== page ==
The State of the Video Industry19 Mar, 2004 By: Thomas K. Arnold
Welcome to another one of my periodic odds 'n' ends columns, a collection of tidbits and anecdotes that every now and then, when I get enough of them, weave a telling tapestry of the state of our humble industry. I've also added my comments — caustic and otherwise:
- The Sav-On drugstore near our offices in Santa Ana, Calif., has a “Value Center” of budget movies for sale in the front of the store, next to the photo department. It's virtually all public domain stuff. DVDs are $5.99, while videocassettes are $7.99. (Either someone doesn't get it, or those clunky old cassettes are fast becoming collector's items.)
- Those $5.88 DVD dump bins that for the past two years have appeared in high-traffic aisles at Wal-Mart in time for the Christmas holidays didn't disappear after the first of the year. The last time I checked, they were still there, brimming with discs and eager hands reaching for said discs. (Anyone looking another copy of Young Guns?)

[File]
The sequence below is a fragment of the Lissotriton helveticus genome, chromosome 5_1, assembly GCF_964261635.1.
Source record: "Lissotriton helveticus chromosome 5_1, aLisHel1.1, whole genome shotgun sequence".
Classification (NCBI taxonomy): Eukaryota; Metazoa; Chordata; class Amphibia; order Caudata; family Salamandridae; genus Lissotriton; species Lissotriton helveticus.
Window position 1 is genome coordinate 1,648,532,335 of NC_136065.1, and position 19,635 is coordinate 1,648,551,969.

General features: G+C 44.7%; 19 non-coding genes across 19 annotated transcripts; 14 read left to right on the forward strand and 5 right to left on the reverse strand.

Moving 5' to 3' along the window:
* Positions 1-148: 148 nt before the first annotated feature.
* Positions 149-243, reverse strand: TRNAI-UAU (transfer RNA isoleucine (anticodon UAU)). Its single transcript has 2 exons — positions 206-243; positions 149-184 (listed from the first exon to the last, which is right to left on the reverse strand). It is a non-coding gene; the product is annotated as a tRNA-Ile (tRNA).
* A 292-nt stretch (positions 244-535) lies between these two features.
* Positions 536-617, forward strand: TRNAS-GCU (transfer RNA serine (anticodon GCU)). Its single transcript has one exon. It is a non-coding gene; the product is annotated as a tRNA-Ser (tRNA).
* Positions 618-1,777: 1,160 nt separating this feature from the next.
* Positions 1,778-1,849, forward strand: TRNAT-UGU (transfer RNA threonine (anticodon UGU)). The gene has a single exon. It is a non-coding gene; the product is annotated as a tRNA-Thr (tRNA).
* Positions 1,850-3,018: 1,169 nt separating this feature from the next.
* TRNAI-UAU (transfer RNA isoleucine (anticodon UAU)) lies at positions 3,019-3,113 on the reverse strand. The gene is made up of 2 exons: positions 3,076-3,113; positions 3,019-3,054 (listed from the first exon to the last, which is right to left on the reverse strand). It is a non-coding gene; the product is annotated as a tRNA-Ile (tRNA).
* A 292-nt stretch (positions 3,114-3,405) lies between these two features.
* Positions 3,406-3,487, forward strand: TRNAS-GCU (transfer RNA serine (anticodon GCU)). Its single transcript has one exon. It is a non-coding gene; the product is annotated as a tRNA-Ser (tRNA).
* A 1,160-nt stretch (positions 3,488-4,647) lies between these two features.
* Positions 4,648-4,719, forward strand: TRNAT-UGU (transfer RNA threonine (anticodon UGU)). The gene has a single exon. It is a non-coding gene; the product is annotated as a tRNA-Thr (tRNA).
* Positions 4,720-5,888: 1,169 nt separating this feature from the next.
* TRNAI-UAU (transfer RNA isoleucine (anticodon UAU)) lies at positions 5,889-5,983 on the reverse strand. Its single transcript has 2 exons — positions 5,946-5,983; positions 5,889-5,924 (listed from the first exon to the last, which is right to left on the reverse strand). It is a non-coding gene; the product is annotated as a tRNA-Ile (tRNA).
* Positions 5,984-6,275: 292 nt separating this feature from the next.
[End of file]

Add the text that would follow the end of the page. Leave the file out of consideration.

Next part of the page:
- Now that Fox has issued three volumes of “Cops” on DVD, what's next? Is the reality TV onslaught about to begin? (I've always wanted to have a copy of “Who Wants to Marry a Multi-Millionaire.”)
- Art-house films are becoming a hot commodity on DVD, as suppliers find that even what used to be considered “rental” product can be successfully marketed to DVD collectors. Documentaries are also scoring big on the sales front. Conspicuously absent from the DVD front — or least from my radar—are “how to” titles. How come? (I still remember back to my early days at Video Store Magazine, when we got a screener titled How to Skin a Wild Elk.)
- Points to ponder: Why don't DVD players have clocks, like VCRs? Is next-generation DVD even going to be called DVD? And is it only me, or is the tape suppliers are sticking on three sides of the DVD package getting stickier, thicker and harder to remove without destroying the case?
Have a good weekend.